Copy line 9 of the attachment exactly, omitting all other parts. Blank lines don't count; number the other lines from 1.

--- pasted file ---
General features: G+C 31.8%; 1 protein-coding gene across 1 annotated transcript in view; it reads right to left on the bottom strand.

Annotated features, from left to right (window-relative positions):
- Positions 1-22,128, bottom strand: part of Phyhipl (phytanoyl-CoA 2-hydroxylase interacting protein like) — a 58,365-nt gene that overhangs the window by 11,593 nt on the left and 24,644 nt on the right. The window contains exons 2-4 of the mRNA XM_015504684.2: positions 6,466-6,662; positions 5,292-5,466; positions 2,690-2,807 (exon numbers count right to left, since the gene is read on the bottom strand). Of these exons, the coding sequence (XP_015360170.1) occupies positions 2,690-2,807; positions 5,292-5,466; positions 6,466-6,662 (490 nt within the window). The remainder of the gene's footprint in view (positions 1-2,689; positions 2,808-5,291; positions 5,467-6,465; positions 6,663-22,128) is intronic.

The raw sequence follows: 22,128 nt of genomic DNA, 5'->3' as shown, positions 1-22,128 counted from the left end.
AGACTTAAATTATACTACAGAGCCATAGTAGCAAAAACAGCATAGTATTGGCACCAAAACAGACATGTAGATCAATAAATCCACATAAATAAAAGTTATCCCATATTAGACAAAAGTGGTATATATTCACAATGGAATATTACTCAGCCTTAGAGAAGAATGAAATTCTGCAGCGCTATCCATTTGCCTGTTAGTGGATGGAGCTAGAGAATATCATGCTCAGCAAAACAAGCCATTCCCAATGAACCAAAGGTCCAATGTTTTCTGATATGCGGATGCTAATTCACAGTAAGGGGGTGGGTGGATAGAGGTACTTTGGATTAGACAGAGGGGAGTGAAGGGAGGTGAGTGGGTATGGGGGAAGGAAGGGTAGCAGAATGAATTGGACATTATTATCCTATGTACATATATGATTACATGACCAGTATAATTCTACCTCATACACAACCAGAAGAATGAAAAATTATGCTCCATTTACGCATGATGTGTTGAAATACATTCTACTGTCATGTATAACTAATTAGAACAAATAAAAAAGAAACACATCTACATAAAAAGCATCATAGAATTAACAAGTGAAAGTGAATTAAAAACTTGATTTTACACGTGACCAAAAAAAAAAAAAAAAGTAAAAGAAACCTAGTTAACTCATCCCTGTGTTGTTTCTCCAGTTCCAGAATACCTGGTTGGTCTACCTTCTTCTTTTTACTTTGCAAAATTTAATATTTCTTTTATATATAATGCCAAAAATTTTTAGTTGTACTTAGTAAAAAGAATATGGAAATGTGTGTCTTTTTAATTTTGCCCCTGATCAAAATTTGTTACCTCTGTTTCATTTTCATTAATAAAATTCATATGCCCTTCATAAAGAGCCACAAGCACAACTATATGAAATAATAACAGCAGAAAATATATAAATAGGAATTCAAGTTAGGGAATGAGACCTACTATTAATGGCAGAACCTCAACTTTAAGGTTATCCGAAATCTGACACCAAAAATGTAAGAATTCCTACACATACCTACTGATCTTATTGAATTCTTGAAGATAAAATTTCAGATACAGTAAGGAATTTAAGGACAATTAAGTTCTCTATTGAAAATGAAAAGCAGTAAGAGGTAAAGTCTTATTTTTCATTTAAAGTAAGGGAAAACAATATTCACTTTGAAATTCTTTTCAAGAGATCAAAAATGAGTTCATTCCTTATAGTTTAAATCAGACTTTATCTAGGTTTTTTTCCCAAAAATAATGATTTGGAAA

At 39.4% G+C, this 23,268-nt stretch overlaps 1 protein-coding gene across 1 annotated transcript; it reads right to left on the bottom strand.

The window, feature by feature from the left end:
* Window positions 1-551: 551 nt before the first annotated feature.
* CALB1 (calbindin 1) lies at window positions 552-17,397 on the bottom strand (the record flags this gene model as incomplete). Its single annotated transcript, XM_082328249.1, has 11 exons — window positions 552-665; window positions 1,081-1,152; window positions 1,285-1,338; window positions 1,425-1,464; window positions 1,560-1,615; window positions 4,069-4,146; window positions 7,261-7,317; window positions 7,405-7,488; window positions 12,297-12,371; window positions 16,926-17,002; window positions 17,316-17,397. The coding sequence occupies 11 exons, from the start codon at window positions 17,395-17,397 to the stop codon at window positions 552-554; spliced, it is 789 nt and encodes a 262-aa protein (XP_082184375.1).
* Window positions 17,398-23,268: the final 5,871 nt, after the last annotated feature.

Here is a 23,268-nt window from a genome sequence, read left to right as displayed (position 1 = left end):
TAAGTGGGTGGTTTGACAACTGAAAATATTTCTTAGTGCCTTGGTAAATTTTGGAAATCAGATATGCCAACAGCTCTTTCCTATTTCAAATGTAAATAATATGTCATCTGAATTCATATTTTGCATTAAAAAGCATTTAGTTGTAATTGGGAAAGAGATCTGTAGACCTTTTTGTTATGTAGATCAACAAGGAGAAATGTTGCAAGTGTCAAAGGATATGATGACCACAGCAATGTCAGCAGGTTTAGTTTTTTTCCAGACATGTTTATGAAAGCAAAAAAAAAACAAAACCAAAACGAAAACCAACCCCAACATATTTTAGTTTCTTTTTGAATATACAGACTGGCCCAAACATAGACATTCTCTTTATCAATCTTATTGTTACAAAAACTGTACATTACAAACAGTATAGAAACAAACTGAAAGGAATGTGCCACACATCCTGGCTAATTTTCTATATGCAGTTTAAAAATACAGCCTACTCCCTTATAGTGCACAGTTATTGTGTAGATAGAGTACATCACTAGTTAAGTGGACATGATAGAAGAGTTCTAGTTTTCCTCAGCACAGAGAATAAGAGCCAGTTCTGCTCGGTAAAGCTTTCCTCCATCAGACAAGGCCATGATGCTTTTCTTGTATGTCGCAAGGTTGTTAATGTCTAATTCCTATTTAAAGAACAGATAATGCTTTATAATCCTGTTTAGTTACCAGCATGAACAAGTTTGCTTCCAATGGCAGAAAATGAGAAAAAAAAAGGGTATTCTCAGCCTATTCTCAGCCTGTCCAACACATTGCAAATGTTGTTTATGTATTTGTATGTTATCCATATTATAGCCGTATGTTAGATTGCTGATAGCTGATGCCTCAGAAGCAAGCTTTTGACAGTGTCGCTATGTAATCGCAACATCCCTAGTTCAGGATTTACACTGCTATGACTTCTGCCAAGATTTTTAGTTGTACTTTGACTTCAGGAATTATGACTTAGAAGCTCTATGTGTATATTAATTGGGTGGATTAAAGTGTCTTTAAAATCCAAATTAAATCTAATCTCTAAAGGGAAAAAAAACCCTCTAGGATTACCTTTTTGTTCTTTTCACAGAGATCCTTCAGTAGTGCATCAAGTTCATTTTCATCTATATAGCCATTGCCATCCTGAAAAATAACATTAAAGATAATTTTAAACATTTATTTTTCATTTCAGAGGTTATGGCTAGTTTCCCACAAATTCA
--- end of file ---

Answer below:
* CALB1 (calbindin 1) lies at window positions 552-17,397 on the bottom strand (the record flags this gene model as incomplete). Its single annotated transcript, XM_082328249.1, has 11 exons — window positions 552-665; window positions 1,081-1,152; window positions 1,285-1,338; window positions 1,425-1,464; window positions 1,560-1,615; window positions 4,069-4,146; window positions 7,261-7,317; window positions 7,405-7,488; window positions 12,297-12,371; window positions 16,926-17,002; window positions 17,316-17,397. The coding sequence occupies 11 exons, from the start codon at window positions 17,395-17,397 to the stop codon at window positions 552-554; spliced, it is 789 nt and encodes a 262-aa protein (XP_082184375.1).